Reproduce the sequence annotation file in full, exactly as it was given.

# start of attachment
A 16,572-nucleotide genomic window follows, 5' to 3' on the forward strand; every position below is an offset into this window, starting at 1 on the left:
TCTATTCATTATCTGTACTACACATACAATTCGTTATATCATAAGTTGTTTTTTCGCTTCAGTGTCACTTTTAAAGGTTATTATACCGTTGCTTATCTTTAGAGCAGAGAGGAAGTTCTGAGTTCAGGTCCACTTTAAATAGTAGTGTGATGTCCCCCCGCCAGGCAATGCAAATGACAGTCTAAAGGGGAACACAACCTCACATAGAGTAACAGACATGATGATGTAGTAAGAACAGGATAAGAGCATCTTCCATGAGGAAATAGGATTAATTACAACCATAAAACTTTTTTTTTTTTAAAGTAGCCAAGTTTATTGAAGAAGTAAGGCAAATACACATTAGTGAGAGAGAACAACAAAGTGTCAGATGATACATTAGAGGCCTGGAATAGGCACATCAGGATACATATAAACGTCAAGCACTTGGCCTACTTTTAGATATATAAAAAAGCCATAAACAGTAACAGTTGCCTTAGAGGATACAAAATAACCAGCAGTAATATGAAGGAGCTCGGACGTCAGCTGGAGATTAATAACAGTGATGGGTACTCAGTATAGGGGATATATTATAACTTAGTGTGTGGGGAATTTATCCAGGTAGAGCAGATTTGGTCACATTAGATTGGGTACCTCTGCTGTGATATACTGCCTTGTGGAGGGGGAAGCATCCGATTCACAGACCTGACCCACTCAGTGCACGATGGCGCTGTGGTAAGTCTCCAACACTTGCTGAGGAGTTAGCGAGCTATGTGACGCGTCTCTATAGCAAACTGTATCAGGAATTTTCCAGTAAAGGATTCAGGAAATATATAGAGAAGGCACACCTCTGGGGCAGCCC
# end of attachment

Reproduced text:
A 16,572-nucleotide genomic window follows, 5' to 3' on the forward strand; every position below is an offset into this window, starting at 1 on the left:
TCTATTCATTATCTGTACTACACATACAATTCGTTATATCATAAGTTGTTTTTTCGCTTCAGTGTCACTTTTAAAGGTTATTATACCGTTGCTTATCTTTAGAGCAGAGAGGAAGTTCTGAGTTCAGGTCCACTTTAAATAGTAGTGTGATGTCCCCCCGCCAGGCAATGCAAATGACAGTCTAAAGGGGAACACAACCTCACATAGAGTAACAGACATGATGATGTAGTAAGAACAGGATAAGAGCATCTTCCATGAGGAAATAGGATTAATTACAACCATAAAACTTTTTTTTTTTTAAAGTAGCCAAGTTTATTGAAGAAGTAAGGCAAATACACATTAGTGAGAGAGAACAACAAAGTGTCAGATGATACATTAGAGGCCTGGAATAGGCACATCAGGATACATATAAACGTCAAGCACTTGGCCTACTTTTAGATATATAAAAAAGCCATAAACAGTAACAGTTGCCTTAGAGGATACAAAATAACCAGCAGTAATATGAAGGAGCTCGGACGTCAGCTGGAGATTAATAACAGTGATGGGTACTCAGTATAGGGGATATATTATAACTTAGTGTGTGGGGAATTTATCCAGGTAGAGCAGATTTGGTCACATTAGATTGGGTACCTCTGCTGTGATATACTGCCTTGTGGAGGGGGAAGCATCCGATTCACAGACCTGACCCACTCAGTGCACGATGGCGCTGTGGTAAGTCTCCAACACTTGCTGAGGAGTTAGCGAGCTATGTGACGCGTCTCTATAGCAAACTGTATCAGGAATTTTCCAGTAAAGGATTCAGGAAATATATAGAGAAGGCACACCTCTGGGGCAGCCC